‘System’ should serve all

All too often, it seems criminals get more breaks than their victims from “the system.” That could change, at least to some extent, in Ohio.

On the ballot in the Buckeye State this fall will be an initiative being referred to as Marsy’s Law for Ohio. The name comes from Marsy Nicholas, a California woman murdered by her ex-boyfriend in 1983. California enacted a victim’s rights law in 2008. Much of the expense to campaign for a similar measure in Ohio is being paid for by Nicholas’ brother.

If adopted, Marsy’s Law for Ohio would require that crime victims and their families be informed of all court proceedings involving those who harmed them. It would require they be allowed to tell of the crimes from which they suffered. And, perhaps most important, it would require victims have input on plea agreements.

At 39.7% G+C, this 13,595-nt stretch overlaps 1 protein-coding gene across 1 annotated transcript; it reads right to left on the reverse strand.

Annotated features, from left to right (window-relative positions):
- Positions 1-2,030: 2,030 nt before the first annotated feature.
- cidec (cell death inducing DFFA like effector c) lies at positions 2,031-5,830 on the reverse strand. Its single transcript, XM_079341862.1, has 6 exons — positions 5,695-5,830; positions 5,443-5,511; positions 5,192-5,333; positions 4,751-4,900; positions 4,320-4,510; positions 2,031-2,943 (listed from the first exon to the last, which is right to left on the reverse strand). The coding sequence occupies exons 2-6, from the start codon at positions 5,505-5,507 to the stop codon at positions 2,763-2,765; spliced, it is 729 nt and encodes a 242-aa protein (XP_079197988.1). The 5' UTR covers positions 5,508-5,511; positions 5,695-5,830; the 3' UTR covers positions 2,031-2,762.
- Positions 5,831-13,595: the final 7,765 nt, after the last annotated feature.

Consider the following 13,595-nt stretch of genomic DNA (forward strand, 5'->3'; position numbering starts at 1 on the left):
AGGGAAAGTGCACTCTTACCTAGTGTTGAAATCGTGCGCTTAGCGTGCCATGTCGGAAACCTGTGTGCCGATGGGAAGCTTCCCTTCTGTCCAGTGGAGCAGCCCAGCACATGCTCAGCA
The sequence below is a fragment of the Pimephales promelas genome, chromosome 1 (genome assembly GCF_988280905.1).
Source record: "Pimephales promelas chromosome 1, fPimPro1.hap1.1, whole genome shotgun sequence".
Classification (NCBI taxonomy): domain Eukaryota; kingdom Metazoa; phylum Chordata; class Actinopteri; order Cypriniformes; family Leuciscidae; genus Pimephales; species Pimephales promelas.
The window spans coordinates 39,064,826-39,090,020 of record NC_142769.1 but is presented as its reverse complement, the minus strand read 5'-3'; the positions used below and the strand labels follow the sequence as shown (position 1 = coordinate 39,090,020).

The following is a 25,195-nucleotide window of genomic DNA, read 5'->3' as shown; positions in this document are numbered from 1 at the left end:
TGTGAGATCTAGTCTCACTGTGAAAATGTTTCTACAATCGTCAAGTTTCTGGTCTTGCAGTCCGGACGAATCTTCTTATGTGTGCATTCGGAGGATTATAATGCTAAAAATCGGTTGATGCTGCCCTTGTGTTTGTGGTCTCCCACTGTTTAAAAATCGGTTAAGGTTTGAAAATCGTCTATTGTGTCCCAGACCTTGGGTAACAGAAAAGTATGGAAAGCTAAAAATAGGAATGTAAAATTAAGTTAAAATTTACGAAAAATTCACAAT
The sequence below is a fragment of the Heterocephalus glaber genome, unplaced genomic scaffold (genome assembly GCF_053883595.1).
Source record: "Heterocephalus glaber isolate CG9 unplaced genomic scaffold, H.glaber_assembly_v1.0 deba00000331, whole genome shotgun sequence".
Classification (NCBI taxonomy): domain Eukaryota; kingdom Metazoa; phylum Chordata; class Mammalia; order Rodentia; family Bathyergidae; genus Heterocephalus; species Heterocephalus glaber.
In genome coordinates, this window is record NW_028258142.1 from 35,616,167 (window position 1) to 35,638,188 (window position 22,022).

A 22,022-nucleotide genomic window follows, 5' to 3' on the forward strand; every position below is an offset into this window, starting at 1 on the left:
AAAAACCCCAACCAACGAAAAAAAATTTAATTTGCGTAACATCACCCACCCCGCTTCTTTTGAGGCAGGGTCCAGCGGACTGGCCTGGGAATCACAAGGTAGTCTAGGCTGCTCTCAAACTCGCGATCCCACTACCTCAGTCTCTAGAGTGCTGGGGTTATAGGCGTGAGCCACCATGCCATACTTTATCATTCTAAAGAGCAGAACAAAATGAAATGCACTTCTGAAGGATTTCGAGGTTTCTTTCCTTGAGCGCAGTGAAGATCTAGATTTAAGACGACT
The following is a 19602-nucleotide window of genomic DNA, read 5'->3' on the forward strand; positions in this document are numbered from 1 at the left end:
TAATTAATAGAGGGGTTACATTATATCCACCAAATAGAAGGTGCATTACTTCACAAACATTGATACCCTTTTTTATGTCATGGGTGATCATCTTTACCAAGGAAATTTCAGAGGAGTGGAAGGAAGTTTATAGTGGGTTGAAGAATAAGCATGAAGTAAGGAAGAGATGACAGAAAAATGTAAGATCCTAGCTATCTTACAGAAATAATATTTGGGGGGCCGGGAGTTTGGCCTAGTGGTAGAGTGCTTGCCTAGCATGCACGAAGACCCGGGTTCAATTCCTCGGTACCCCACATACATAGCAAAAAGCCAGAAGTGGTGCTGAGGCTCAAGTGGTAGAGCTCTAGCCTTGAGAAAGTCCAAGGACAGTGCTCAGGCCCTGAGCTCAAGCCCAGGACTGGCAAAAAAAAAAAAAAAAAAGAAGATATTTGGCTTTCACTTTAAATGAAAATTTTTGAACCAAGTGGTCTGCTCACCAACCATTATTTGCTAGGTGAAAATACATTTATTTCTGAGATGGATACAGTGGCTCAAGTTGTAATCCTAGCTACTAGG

That has been a big complaint of many crime victims.

Fortunately, judges in Eastern Ohio tend to give strong consideration to the ways in which crimes impact victims. Victim impact statements are usually ordered and considered by the court prior to sentencing in major cases, and victims often have the opportunity to address the court before punishment is handed down.

Marsy’s Law has struck a nerve among many Ohioans, to the point that it was certified by Secretary of State Jon Husted after supporters of the measure submitted more than 371,000 valid signatures on petitions. Only about 305,000 are required.

Our nation’s system of justice is slanted in a way toward the accused. That is by design; the founders believed strongly in safeguards to ensure only those proved guilty beyond a reasonable doubt could be convicted of crimes and punished.

That was entirely proper.

But at the same time, people are victimized, too often brutally, by criminals. The men, women and children who suffer at their hands deserve some consideration, too.

Marsy’s Law for Ohio is nothing more than an attempt to ensure there is balance between the rights of criminals and their victims.

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